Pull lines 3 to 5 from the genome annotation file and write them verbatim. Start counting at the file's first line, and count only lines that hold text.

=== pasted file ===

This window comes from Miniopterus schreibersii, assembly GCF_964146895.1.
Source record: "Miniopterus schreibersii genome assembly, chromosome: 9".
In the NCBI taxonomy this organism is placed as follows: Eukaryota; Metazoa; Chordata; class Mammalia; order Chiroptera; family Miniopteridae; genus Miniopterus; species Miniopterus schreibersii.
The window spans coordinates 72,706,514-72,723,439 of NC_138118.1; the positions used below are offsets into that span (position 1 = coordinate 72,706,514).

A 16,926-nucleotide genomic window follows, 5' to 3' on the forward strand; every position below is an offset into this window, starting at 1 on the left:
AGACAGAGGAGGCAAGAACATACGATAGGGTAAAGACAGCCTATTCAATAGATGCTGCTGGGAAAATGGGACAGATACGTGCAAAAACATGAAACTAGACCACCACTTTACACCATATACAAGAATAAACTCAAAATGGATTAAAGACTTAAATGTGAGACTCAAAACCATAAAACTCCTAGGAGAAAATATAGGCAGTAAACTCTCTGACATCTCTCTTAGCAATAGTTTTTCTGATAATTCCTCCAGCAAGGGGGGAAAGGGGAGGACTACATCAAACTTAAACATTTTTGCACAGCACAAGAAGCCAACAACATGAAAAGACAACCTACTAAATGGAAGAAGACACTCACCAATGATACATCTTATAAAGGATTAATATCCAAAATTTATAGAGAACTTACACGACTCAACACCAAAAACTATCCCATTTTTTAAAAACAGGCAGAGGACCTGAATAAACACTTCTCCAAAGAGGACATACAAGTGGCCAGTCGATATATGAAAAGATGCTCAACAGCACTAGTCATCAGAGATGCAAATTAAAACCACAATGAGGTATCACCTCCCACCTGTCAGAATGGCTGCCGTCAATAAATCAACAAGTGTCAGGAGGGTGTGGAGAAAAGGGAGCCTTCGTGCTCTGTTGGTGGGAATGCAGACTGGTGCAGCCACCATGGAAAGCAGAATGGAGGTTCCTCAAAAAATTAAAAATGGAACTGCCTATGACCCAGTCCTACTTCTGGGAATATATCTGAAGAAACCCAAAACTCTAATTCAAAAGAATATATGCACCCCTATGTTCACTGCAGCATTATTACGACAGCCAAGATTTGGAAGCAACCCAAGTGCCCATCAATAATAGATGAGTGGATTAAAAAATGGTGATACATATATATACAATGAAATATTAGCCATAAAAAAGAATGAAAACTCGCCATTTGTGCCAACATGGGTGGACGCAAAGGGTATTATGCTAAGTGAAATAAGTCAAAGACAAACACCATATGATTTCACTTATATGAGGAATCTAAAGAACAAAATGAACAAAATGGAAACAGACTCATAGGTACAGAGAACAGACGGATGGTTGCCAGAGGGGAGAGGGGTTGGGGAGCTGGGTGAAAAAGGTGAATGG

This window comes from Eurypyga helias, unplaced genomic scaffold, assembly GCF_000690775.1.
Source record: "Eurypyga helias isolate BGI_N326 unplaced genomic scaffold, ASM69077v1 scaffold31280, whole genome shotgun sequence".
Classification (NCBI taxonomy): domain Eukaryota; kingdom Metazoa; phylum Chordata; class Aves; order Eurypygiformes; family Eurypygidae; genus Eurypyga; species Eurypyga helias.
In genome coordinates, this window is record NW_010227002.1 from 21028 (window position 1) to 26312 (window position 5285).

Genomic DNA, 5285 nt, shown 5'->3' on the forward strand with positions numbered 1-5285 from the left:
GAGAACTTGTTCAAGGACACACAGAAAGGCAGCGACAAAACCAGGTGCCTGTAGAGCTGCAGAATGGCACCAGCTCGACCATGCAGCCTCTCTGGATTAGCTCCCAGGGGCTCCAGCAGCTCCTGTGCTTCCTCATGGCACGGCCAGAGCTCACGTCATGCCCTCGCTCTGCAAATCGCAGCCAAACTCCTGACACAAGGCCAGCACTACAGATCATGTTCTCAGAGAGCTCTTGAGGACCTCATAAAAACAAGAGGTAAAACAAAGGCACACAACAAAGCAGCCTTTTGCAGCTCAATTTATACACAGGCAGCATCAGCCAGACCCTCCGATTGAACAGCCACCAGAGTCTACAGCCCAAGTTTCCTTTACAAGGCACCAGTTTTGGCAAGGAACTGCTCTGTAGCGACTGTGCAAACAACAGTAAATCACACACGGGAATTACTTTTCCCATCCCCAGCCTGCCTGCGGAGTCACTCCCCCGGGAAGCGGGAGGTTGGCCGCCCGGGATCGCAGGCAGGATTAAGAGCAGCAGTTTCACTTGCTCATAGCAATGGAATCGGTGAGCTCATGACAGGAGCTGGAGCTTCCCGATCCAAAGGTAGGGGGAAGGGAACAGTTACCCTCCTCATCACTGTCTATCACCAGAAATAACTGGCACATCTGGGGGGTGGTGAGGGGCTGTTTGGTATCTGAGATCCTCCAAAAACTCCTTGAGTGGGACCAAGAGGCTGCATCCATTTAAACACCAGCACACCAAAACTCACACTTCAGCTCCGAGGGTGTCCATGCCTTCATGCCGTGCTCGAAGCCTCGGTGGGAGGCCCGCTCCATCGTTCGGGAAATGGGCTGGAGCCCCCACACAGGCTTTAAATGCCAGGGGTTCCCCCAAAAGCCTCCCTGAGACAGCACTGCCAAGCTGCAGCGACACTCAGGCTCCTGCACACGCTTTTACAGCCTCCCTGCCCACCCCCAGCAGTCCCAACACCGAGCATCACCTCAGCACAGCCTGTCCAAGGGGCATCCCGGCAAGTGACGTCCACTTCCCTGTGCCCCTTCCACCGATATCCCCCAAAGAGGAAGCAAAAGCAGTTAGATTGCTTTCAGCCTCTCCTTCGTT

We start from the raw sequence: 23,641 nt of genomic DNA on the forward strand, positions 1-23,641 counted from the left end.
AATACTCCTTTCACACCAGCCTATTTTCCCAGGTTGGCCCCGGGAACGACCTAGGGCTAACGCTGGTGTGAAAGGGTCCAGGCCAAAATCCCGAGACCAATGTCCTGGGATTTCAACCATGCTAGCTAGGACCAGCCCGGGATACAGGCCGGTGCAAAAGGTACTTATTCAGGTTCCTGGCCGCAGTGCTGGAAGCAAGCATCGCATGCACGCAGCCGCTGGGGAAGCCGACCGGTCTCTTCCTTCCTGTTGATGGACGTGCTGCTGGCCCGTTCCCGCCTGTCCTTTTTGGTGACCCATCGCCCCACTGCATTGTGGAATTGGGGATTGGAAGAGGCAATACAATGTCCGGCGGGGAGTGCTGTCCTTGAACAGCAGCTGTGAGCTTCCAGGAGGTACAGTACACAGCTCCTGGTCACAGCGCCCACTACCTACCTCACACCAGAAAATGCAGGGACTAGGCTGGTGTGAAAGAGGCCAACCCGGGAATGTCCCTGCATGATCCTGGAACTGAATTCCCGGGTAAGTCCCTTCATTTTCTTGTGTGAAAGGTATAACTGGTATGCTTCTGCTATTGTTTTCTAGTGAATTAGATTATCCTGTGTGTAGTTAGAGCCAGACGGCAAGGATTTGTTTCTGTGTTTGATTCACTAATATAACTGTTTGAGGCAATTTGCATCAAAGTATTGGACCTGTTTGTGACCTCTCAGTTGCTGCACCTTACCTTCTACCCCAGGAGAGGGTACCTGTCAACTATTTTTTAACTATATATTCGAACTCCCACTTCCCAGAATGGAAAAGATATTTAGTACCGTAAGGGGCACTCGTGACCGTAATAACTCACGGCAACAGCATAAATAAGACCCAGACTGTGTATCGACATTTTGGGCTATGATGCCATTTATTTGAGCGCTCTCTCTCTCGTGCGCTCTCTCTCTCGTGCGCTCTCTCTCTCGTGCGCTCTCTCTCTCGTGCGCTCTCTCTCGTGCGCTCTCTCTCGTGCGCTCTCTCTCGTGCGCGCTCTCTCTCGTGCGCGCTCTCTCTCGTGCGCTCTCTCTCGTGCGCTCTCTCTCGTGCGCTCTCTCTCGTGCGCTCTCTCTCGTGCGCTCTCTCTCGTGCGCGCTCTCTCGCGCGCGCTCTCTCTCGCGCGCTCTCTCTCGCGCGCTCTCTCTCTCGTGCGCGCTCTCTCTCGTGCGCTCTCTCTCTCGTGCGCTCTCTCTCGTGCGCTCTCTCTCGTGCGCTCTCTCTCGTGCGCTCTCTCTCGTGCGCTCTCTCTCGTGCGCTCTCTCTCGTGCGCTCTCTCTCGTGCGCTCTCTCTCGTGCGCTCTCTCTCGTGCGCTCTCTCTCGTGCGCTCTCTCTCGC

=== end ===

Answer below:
In the NCBI taxonomy this organism is placed as follows: Eukaryota; Metazoa; Chordata; class Mammalia; order Chiroptera; family Miniopteridae; genus Miniopterus; species Miniopterus schreibersii.
The window spans coordinates 72,706,514-72,723,439 of NC_138118.1; the positions used below are offsets into that span (position 1 = coordinate 72,706,514).

A 16,926-nucleotide genomic window follows, 5' to 3' on the forward strand; every position below is an offset into this window, starting at 1 on the left: